SportsTurf March 2011

SportsTurf provides current, practical and technical content on issues relevant to sports turf managers, including facilities managers. Most readers are athletic field managers from the professional level through parks and recreation, universities.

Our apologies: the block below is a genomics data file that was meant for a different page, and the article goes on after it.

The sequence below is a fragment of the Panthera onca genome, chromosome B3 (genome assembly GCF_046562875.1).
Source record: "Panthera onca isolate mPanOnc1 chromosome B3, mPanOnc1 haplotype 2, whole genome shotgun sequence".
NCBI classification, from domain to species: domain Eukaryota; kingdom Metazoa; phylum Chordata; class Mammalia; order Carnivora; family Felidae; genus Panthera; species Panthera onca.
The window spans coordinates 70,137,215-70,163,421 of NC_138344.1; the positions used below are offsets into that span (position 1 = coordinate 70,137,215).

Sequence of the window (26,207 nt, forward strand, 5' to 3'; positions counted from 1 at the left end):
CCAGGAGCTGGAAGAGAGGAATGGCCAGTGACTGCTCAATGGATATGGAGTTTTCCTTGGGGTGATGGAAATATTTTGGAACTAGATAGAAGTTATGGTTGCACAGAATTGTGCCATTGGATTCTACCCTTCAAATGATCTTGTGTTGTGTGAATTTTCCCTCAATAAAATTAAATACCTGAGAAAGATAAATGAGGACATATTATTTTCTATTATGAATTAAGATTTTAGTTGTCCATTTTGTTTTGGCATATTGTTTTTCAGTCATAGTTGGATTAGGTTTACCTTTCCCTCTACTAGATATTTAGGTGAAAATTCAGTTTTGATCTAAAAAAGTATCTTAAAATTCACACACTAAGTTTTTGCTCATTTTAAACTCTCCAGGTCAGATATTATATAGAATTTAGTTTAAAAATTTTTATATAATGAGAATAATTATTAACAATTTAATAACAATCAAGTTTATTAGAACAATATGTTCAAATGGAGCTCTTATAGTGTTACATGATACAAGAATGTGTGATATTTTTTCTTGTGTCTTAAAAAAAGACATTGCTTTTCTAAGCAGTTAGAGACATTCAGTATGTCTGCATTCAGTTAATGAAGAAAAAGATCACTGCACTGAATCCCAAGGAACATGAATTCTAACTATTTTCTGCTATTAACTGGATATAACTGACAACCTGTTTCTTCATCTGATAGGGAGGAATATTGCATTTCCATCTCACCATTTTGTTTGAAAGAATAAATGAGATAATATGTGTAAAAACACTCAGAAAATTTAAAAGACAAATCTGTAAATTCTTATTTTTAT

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FieldScience | Q&A with Laurence Mudge of treating weeds post-emergent. You need to plan and look at the overall costs of con- trolling the weeds. Q: What factors have the biggest impact on pre-emergence herbicide effectiveness? A: The turf grass health can play a role. If you have a well-established turf, and it is in good condition, that can assist the pre- emergent herbicides. That is one of the most important things about weed con- trol—the health of the turf. When you have healthy turf, you are asking a whole lot less of your pre-emergent herbicide. Other fac- tors include rainfall, soil texture, soil mois- ture, and the competitiveness of the turf. Q: What are your recommendations re- Pre-emergence weed control Editor’s note: For an overview of pre-emergence weed control, SportsTurf recently interviewed Laurence Mudge, technical services coordinator for Bayer Environmental Science. Q: What are the benefits of a pre-emer- gence program versus post-emergence weed control? A: There are several benefits to a pre- emergent program. First of all, pre-emer- gents are more cost effective, so you can spend less money on pesticides and labor costs. If you depend on post-emergent products, then you will be out there spray- ing whenever the weeds pop up. There’s a lot less hassle and a lot more weed control [with pre-emergents]. Q: What recommendations, in general, do you have for turf managers when select- ing a pre-emergence herbicide? A: Check the type of turf that you are treating, and then find out what types of weeds you are trying to control. For exam- ple, many treat for Poa Annua and broadleaf weed control in the fall. Before choosing a pre-emergent herbicide, make sure you know if the product is labeled for the turf you are treating. Q: What advice do you have for turf managers who are faced with budgetary and/or time constraints when it comes to developing a weed control plan or program? A: Turf managers need to look at the overall costs. Many turf managers think it is cheaper to only use the post-emergent product and they will skip using a pre- emergent. They don’t count in the labor costs, repeat applications and overall hassle When you have healthy turf, you are asking a whole lot less of your pre-emergent herbicide. — Laurence Mudge 8 SportsTurf | March 2011 garding timing of applications of pre-emer- gence products? A: Pre-emergent herbicides need to be applied before weed seed germination. You have to know when your weeds germinate. This depends on where you are in the coun- try, but generally the application should be between February and April. The further south, the earlier the pre-emergent herbi- cides should be applied. Q: What problems on turf lead to the most weed problems? A: Anything that is injuring or damag- ing the turf: poor drainage, shade, areas where you may have winter kill or disease. Anything that is affecting the turf and opening up the canopy leads to weed growth. Healthy turf is an important factor in weed control. Weeds pop up in areas where the turf isn’t healthy. In wetter years, there is more weed pressure as opposed to dryer years when weeds don’t germinate as much. Q: What resources do you recommend for developing a weed control program? A: One of the best places to go when developing a weed control program is to contact your local state university’s turf weed specialist. They will be able to assist you with the weeds that are relevant in your region. If you have questions that are more product specific, reach out to the company and ask for their recommendations. ■

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